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September can be an expensive time of year for families as kids go back to school. The new school term starts again and that means lots of new ‘stuff.’ Pencil cases and lunch boxes, uniforms and textbooks, as well as school run petrol and lunch money – it all adds up. If you’re trying to keep a tight hold on your finances then we’ve got some great savings tips that will help you ease back into the new term.
There’s one word that sums up the week or two before a new school year starts and that’s: chaos. In that chaos it’s very easy to forget that you may already have plenty of school socks or winter shoes and there’s really no need to blow the budget on more. Take a few quiet moments to do an inventory of what you already have. Will last year’s lunch box do for another year? Can the T-shirts and shorts from a summer camping trip serve as gym kit? Do you already have drawers full of writing materials? You could cut your list in half by avoiding buying twice.
Kids will always object to this. However, charity shops and pre-loved forums and websites offer a great way to make significant savings. You might not want to buy something like a lunch box second hand but there are huge discounts to be found on items such as football boots, overcoats, hockey sticks or books. Take a look at websites such as Mumsnet and Freecycle to see what’s available in your area.
Because kids grow so fast, school uniforms can be incredibly costly. It often seems as if as soon as you restock for the new term with jumpers and shirts the buttons are popping at the seams and the knitwear hangs like a crop top. Many schools run second hand uniform sales for this very reason. Make enquiries at your kid’s school to see if there’s an official – or unofficial – sale and see what you could buy at a discount price. Bigger, hard wearing items are a particularly good bet but as children grow out of uniforms so fast you can usually find a whole range of good quality pieces – at a fraction of the new buy cost.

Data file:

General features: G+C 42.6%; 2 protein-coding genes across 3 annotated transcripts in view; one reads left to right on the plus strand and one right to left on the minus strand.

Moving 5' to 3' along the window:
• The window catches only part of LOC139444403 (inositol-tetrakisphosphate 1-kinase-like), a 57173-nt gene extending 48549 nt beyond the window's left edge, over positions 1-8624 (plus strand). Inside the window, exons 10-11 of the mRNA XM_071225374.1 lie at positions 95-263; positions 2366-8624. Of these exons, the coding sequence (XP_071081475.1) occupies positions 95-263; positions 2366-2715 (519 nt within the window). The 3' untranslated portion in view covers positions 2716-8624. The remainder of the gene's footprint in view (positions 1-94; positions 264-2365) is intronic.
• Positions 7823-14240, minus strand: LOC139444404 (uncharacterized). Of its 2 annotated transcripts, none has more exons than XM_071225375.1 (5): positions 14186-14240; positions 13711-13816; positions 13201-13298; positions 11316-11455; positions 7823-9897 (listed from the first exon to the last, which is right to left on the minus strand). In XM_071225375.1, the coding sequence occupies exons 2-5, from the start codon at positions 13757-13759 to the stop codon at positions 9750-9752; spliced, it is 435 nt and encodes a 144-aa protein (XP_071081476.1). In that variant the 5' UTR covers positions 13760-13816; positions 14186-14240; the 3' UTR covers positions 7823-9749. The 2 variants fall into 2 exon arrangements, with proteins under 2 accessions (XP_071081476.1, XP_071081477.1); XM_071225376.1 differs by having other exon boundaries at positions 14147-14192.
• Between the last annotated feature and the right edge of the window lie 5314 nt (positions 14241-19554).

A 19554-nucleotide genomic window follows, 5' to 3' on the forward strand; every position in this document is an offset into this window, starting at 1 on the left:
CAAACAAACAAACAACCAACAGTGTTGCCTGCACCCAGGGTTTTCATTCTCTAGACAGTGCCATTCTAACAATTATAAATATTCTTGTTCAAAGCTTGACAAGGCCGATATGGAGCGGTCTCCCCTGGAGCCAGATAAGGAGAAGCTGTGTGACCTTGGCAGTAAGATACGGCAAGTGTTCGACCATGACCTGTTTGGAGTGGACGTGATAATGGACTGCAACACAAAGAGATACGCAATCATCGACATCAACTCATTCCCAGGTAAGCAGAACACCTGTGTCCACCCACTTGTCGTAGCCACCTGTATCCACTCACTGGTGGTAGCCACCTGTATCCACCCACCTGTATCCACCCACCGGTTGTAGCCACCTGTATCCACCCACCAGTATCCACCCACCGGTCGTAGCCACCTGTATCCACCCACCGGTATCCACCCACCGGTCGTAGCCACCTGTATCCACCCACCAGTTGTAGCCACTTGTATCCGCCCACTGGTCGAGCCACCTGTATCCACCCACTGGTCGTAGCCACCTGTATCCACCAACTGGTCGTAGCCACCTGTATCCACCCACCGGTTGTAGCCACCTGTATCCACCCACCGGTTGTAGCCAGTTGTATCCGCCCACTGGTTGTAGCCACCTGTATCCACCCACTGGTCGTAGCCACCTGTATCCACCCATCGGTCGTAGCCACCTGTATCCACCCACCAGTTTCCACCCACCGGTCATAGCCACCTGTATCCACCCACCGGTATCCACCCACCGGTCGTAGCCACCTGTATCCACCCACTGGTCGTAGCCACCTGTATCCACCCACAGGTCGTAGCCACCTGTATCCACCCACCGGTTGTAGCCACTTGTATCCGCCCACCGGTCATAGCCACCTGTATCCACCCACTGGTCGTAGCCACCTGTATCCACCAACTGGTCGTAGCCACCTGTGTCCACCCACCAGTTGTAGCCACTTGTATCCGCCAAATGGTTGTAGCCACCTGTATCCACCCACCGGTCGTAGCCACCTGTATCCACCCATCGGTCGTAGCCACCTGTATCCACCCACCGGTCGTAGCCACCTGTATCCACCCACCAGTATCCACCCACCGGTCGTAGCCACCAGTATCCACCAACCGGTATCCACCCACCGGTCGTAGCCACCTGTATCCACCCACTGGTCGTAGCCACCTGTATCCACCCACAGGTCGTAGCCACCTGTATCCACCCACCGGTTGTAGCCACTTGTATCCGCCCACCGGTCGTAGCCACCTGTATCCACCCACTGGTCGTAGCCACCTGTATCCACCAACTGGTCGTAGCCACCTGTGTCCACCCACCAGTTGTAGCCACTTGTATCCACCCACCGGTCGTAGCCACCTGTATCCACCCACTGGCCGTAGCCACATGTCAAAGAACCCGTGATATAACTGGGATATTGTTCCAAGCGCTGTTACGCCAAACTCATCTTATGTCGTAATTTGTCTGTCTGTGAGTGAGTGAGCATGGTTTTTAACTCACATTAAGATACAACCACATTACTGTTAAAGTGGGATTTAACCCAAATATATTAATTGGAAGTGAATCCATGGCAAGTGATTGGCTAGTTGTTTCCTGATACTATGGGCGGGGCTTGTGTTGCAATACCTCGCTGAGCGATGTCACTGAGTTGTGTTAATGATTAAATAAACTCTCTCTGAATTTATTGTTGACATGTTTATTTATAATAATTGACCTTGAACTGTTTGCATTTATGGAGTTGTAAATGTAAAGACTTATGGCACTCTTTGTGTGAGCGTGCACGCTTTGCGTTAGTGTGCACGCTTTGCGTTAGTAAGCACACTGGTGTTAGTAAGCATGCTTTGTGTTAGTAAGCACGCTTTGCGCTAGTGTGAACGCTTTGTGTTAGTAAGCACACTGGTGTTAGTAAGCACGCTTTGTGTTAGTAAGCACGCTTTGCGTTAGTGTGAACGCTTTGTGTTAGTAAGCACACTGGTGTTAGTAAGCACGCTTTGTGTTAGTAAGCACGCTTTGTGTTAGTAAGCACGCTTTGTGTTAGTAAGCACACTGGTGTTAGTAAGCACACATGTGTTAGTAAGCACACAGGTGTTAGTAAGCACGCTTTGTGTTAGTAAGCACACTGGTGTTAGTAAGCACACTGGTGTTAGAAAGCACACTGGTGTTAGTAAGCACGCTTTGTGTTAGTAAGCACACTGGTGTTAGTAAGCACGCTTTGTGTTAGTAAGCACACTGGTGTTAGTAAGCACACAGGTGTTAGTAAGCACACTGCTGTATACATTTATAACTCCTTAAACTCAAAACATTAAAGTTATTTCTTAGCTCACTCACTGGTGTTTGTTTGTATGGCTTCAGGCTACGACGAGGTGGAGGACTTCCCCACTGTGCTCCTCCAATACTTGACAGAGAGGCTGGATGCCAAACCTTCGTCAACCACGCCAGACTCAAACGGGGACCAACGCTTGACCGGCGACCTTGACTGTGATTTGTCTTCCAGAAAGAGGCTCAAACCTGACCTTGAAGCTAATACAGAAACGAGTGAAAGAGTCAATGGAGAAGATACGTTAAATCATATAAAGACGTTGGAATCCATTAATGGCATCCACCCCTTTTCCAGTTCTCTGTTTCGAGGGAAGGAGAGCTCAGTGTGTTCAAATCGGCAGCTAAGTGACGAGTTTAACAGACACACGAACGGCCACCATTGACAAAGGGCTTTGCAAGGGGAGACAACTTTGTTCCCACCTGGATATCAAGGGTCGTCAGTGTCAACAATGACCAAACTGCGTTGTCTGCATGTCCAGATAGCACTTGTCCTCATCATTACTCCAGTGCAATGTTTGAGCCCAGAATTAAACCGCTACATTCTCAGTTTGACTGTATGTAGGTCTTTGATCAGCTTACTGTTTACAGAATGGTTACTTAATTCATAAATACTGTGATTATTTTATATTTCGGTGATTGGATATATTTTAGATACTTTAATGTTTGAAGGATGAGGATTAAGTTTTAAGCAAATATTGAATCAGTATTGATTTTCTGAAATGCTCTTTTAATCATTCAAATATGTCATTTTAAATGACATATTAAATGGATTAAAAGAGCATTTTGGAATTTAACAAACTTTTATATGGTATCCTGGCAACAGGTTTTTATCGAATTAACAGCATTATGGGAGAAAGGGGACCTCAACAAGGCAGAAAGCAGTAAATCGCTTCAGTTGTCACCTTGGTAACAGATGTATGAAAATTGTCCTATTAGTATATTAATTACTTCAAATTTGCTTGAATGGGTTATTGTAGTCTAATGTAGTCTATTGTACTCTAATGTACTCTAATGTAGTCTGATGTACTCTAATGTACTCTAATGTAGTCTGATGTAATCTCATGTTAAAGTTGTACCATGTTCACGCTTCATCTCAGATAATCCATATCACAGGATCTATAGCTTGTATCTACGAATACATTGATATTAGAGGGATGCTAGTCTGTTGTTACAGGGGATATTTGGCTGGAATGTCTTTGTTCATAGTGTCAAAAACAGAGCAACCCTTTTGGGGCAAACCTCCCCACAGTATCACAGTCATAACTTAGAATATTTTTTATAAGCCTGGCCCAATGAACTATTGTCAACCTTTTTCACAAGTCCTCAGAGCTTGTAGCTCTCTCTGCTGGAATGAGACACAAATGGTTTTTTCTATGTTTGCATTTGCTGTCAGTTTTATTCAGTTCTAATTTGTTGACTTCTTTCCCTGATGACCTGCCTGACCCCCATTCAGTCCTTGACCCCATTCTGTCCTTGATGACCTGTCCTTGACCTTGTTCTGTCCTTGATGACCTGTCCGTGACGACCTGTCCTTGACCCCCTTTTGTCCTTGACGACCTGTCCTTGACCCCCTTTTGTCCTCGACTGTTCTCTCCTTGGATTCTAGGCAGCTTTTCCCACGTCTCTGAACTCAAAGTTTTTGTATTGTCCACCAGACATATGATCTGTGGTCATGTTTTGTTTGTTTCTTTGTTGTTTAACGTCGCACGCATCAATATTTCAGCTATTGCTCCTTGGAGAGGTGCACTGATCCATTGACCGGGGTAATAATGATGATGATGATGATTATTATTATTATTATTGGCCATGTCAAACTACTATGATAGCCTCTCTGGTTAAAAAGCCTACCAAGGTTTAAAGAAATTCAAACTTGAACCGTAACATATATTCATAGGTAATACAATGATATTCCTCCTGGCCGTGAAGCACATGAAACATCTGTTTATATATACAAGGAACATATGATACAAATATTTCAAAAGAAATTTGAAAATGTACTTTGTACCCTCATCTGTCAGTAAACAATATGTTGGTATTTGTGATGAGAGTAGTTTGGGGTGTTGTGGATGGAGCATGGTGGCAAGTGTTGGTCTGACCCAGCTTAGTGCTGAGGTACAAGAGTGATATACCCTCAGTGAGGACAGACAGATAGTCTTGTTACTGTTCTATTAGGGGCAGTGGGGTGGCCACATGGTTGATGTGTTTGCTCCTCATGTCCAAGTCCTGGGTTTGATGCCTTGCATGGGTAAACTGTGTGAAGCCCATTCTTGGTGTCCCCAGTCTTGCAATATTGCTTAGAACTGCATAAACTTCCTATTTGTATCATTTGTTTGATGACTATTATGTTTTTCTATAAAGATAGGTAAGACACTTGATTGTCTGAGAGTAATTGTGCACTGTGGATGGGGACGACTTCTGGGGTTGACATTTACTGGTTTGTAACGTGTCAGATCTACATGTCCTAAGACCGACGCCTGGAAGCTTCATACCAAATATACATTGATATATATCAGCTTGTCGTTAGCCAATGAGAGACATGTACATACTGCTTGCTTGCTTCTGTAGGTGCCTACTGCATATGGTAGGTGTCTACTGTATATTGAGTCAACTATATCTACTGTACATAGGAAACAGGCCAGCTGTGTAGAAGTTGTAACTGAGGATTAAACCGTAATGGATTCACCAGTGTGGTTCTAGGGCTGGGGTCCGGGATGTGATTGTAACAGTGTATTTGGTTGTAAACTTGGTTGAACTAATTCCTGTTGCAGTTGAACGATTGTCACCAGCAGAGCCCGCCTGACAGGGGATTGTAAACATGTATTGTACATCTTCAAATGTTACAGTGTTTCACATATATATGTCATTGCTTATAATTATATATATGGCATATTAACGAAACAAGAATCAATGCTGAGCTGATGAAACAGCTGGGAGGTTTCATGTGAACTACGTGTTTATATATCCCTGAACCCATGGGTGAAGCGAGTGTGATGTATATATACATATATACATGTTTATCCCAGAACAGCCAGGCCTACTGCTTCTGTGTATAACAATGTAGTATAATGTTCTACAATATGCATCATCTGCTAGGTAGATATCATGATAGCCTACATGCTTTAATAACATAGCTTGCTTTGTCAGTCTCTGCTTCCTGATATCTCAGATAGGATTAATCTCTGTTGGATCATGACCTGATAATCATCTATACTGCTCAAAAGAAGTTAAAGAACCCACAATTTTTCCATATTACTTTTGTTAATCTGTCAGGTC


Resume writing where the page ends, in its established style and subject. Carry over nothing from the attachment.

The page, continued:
Inevitably, at this time of year there are Back to School sales galore. This is a great way to keep costs down, whether you manage to find stationary supplies with a third off or Buy One Get One Free on shirts. Dedicate some time to hunting around and finding the bargains. Look online, as well as your local high street. This will really reap rewards as you could halve your back to school bills with a bit of careful sales shopping.
If you know that you’re facing a pretty substantial back to school bill and that can’t be avoided then use a credit card to pay for it. While you can’t cut the outlay, you can at least benefit from it if you spend it all in one place. Pay the bill at the end of the month and there will be no interest to pay. Choose a card that rewards you for every penny you spend, either with cash or points for air miles or shopping vouchers. With the right card you’ll at least create some savings in other areas of your life. That could be discounts for Christmas or vouchers you can put towards the next school shop.
If you’re spending time and money being a school chauffeur then this is a great year to make a change. Find a group of similar minded parents – or suggest it to your friends – and work out a schedule that makes life easier for everyone. You’ll not only cut down on the cost of petrol and wear and tear to the car by sharing the driving. Not only that but you’ll also free up that school run hour a couple of times a week to do something else with your time.
Children always want the fanciest, shiniest, coolest and best looking items for back to school, as this is a key time for impressing mates. If you don’t want to spend out on top dollar items that are just going to get trashed then buy cheap and customise. Pound shops are a great place to find essentials like bags and pencil cases. With a bit of creativity and some arts and crafts talent you can turn these into unique possessions that everyone in the class will be envious of.
Alex Hartley is a keen advocate of improving personal finance skills. She's worked at Solution Loans since 2014 and written hundreds of articles about how people can manage their money better. Her interest in personal finance goes way back to...Read about Alex Hartley
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